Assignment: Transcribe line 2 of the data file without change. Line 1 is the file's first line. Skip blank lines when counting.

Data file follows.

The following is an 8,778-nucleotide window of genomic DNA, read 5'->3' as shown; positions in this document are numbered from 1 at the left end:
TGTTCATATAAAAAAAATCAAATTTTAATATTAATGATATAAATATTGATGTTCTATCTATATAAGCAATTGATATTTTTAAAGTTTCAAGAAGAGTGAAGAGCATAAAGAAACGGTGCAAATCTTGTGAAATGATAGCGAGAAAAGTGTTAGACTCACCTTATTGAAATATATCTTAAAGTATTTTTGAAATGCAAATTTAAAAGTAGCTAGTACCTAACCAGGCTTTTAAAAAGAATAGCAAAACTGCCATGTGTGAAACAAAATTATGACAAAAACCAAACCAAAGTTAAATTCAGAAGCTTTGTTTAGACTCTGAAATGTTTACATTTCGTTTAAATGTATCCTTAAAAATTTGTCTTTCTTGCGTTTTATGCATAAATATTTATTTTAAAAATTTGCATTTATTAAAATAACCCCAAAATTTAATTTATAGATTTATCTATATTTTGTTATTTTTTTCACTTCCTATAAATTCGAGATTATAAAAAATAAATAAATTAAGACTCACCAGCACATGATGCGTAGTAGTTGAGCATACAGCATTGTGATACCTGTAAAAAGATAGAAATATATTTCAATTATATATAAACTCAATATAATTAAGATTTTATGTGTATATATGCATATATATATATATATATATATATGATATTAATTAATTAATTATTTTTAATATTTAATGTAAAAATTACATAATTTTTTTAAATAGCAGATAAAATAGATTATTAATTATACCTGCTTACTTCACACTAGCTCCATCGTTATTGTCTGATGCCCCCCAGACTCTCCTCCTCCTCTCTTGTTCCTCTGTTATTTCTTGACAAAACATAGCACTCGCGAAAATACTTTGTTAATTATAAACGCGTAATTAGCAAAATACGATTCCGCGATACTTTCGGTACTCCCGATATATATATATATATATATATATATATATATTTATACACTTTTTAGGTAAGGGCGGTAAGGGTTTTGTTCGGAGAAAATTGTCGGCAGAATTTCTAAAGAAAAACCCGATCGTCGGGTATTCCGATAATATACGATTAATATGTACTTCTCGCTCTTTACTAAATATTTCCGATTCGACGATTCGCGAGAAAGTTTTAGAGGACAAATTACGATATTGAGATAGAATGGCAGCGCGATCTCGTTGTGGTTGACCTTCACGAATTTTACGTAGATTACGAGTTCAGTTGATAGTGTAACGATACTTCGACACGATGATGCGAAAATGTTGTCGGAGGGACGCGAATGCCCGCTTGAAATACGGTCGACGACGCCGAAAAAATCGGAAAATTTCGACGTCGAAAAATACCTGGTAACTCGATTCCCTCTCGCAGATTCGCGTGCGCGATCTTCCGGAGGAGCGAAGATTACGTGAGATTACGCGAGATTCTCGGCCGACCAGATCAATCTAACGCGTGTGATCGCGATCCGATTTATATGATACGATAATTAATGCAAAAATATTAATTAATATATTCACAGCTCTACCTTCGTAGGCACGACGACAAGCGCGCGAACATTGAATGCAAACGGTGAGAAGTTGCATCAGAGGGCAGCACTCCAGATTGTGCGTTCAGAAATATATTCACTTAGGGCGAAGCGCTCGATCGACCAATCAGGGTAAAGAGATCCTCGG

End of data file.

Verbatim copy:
TGTTCATATAAAAAAAATCAAATTTTAATATTAATGATATAAATATTGATGTTCTATCTATATAAGCAATTGATATTTTTAAAGTTTCAAGAAGAGTGAAGAGCATAAAGAAACGGTGCAAATCTTGTGAAATGATAGCGAGAAAAGTGTTAGACTCACCTTATTGAAATATATCTTAAAGTATTTTTGAAATGCAAATTTAAAAGTAGCTAGTACCTAACCAGGCTTTTAAAAAGAATAGCAAAACTGCCATGTGTGAAACAAAATTATGACAAAAACCAAACCAAAGTTAAATTCAGAAGCTTTGTTTAGACTCTGAAATGTTTACATTTCGTTTAAATGTATCCTTAAAAATTTGTCTTTCTTGCGTTTTATGCATAAATATTTATTTTAAAAATTTGCATTTATTAAAATAACCCCAAAATTTAATTTATAGATTTATCTATATTTTGTTATTTTTTTCACTTCCTATAAATTCGAGATTATAAAAAATAAATAAATTAAGACTCACCAGCACATGATGCGTAGTAGTTGAGCATACAGCATTGTGATACCTGTAAAAAGATAGAAATATATTTCAATTATATATAAACTCAATATAATTAAGATTTTATGTGTATATATGCATATATATATATATATATATATATGATATTAATTAATTAATTATTTTTAATATTTAATGTAAAAATTACATAATTTTTTTAAATAGCAGATAAAATAGATTATTAATTATACCTGCTTACTTCACACTAGCTCCATCGTTATTGTCTGATGCCCCCCAGACTCTCCTCCTCCTCTCTTGTTCCTCTGTTATTTCTTGACAAAACATAGCACTCGCGAAAATACTTTGTTAATTATAAACGCGTAATTAGCAAAATACGATTCCGCGATACTTTCGGTACTCCCGATATATATATATATATATATATATATATATATTTATACACTTTTTAGGTAAGGGCGGTAAGGGTTTTGTTCGGAGAAAATTGTCGGCAGAATTTCTAAAGAAAAACCCGATCGTCGGGTATTCCGATAATATACGATTAATATGTACTTCTCGCTCTTTACTAAATATTTCCGATTCGACGATTCGCGAGAAAGTTTTAGAGGACAAATTACGATATTGAGATAGAATGGCAGCGCGATCTCGTTGTGGTTGACCTTCACGAATTTTACGTAGATTACGAGTTCAGTTGATAGTGTAACGATACTTCGACACGATGATGCGAAAATGTTGTCGGAGGGACGCGAATGCCCGCTTGAAATACGGTCGACGACGCCGAAAAAATCGGAAAATTTCGACGTCGAAAAATACCTGGTAACTCGATTCCCTCTCGCAGATTCGCGTGCGCGATCTTCCGGAGGAGCGAAGATTACGTGAGATTACGCGAGATTCTCGGCCGACCAGATCAATCTAACGCGTGTGATCGCGATCCGATTTATATGATACGATAATTAATGCAAAAATATTAATTAATATATTCACAGCTCTACCTTCGTAGGCACGACGACAAGCGCGCGAACATTGAATGCAAACGGTGAGAAGTTGCATCAGAGGGCAGCACTCCAGATTGTGCGTTCAGAAATATATTCACTTAGGGCGAAGCGCTCGATCGACCAATCAGGGTAAAGAGATCCTCGG